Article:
What better day than today to publish this post.
I have a dream that one day this nation will rise up and live out the true meaning of its creed: “We hold these truths to be self-evident: that all men are created equal.”
We’re not quite there yet, are we?
Before you know it, it will be March and April–Disabilities Awareness Month and Autism Awareness Month. Both are great months and great conversation starters to start to share with the rest of the world how great our kids are. But, a good teacher plans ahead. So….March and April are NOT good months to approach them and see if they can fit “Disabilities Awareness” or “Autism Awareness” into their existing lesson plans. That time is now! I am proud to say that I approached my son’s preschool (my son without disabilities) and asked her to include this in the upcoming months. We met, we chatted online…and they are doing it! His school does a whole thing for MLK day and people who are different from you, and in February they do a whole thing on love and friendships and it will be discussed then. She (preschool director) then shared with me a book she found in their library that they are going to use, and the whole thing inspired this post. So here you go, not only do you approach your school or church or scout troop and say “I’d like to encourage you to teach kids about kids with disabilities, and I will help if you’d like” but now you have some resources to send to them as well.
Note, this is about teaching inclusion and teaching acceptance and tolerance. This is not teaching strategies for an inclusive classroom. This is to answer questions that kids may have about other kids who are different. Understanding is the first step and it’s ok for kids to be curious.
So here you go, I combed the web and found many printables and downloads and websites for you to use. I did not create any of these, merely sharing them.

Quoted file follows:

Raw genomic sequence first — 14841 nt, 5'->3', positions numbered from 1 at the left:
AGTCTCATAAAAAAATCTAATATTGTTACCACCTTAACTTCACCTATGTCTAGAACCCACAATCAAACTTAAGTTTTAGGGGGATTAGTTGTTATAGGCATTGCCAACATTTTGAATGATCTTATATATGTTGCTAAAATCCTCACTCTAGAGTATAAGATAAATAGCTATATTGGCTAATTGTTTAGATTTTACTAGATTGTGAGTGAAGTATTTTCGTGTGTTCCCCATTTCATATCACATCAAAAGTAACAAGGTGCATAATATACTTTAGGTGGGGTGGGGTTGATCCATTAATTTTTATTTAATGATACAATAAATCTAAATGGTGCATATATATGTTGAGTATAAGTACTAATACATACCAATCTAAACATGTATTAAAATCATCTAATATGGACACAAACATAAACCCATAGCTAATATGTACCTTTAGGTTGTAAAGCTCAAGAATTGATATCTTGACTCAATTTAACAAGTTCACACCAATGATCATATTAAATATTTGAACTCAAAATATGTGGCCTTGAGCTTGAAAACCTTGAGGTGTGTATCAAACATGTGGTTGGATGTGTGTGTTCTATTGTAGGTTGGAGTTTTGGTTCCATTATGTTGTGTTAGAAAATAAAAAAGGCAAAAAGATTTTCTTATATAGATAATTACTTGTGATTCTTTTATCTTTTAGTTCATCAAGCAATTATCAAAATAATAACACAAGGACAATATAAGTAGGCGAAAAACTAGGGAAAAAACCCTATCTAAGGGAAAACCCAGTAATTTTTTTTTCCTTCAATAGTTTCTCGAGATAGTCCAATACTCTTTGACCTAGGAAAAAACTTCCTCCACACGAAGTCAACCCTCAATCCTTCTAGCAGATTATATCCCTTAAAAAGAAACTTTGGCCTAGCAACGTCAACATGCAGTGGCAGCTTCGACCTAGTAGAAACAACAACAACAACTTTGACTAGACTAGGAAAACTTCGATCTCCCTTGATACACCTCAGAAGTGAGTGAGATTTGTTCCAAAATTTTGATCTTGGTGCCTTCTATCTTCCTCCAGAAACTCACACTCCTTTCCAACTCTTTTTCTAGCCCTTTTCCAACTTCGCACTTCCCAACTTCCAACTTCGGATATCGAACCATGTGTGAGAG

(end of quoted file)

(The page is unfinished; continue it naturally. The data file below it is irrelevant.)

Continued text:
- Disability Awareness Packet (note: This packet is good, but almost 10 years old. It contains the phrase “mental retardation” because that is the language used then. You may want to change that part to “intellectual disability.”)
- Learning About Disabilities
- Understanding Kids with Disabilities LESSON PLANS
- Teaching Tolerance website with discussion points and lesson ideas.
- The Idea Room
- Disability Awareness Tips from the Huffington Post
This video is a bit dry, but it’s all I could find. He has some good thoughts and ideas.
Even if your own child’s teacher or troop leader won’t do this, don’t get discouraged. If you have non-disabled siblings in the home or nieces/nephews, the opportunity will present itself and you can use these tips then.
- As age appropriate, let children be curious. Children are always learning, even if you are not consciously teaching them. So let’s make sure they get the right information.
- Focus on your (disabled) child’s strengths and what they like; find common ground with the other kids. Create understanding.
- Allow them a safe place to ask questions, so they don’t create fear-based hate later on. Allow open conversations in your own, invite them.
I didn’t ask to be a Civil Rights Activist, these are the cards I was dealt. If not you, who?